Later in the evening, the grilling was well underway, as the picture shows.

Tonight we enjoyed the atmosphere, our meal and the warmth inside on a cold night.  We talked a little with guests at the next table and with Sylvia when she wasn't busy.  

When leaving, we stopped at the tent outside to say goodbye to Erich and looked inside the main tent; the tables were all taken, with perhaps just a few empty seats available.  No one seemed to mind the colder temperature.  They did, however, have two heating units inside so that helped to take the chill off it--as did the wine and beer and good cheer.

Thank you and a handshake before leaving

Below, Stephanie at the far left end of the tent, checking to see if anyone needs anything. 

This fest and another one we went to the following day, as well as the Schlachtplatte on the Friday of that same weekend, were held during Lent, a usually quiet period.  We have found, though, that on most weekends during this time frame there are various things taking place.  It is impossible to say, "There's nothing to do!"

The two pictures below I took today in Munchweier, the small town near us.  
Daffodils and forsythia in bloom

As I write, the weather has warmed up.  Before long, everything will be in full bloom.  Spring has been later than usual this year, although the daffodils and forsythia in their lovely spring yellow are in bloom, with many other flowers about ready to burst forth.  In another month, asparagus and strawberries will be in season.  Farmers are in their fields and vintners are in their vineyards making up for lost time.  Spring has arrived.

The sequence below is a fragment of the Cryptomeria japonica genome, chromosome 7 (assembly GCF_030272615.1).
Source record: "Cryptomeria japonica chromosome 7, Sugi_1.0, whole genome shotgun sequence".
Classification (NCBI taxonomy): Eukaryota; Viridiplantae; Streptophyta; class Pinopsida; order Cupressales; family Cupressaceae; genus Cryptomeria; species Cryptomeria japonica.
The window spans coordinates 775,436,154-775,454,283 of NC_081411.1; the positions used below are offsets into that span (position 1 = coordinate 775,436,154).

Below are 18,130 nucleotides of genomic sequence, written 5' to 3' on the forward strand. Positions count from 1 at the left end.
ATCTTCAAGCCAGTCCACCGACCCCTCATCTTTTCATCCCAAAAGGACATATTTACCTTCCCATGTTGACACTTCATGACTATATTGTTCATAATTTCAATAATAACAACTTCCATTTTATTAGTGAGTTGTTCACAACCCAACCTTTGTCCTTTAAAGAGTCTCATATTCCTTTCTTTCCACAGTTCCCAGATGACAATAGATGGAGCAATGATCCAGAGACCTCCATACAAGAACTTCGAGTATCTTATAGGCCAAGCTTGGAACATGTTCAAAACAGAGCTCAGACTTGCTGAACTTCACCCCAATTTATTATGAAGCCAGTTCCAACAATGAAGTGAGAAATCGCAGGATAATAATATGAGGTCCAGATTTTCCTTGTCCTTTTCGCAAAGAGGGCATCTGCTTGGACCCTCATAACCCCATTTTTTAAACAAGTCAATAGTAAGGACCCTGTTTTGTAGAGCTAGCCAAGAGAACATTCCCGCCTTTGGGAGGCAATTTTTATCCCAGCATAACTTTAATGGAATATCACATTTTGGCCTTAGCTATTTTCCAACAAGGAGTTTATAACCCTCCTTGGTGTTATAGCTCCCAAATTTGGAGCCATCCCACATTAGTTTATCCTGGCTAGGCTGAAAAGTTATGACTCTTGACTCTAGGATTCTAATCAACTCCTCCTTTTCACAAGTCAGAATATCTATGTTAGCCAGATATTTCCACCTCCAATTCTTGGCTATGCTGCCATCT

Friday, March 19, 2010

Schlachtplatte: Sausages and Sauerkraut

We had booked a table for five at the Rebstock in Munchweier, just a kilometer from home.  The Rebstock Gasthaus is known for its Schlachtplatte evening buffets.  They also sometimes offer Schlachtplatte at noon hour--with table service instead.  Tonight they would serve us at the buffet table.  We waited with the rest of the guests--a full house--for the evening to get underway.

 The church just around the corner with the Rebstock in the fore-front

 The actual name of the Gasthaus is Metzgereigasthof Rebstock.  Attached to the Gasthof is a Metzgerei (butcher shop).  That can be attractive to potential customers or guests, as the meat dish one might want to order for dinner inside the Gasthaus will be fresh and more of a variety will often be available.  If you are buying meat at the butcher shop to take home, the Gasthaus is right there to stop in for a quick beer or glass of wine or a few minutes' discussion with the regulars at the Stammtisch (locals' reserved table).

 The view below is from the outside of the Metzgerei, showing their window decoration and the building across the street mirrored in the glass.

The picture at right and left, below:  views of the inside of the butcher shop.

The Gasthof Rebstock has been in the Kollofrath family for 150 years.  The present family owners are brothers, having taken it over from their parents some years ago.  (Their parents are no longer alive, but their mother was still cooking in the Gasthaus kitchen at age 80, about three years ago.)  Both brothers are cooks as well as Metzgers (butchers).  One of them runs the kitchen and does most of the Gasthaus cooking, and the other runs the Metzgerei (butcher shop).  For their well-known buffets and party service, they work together.  (Here in Germany Metzgers learn cooking as well as butchering.)

A closer view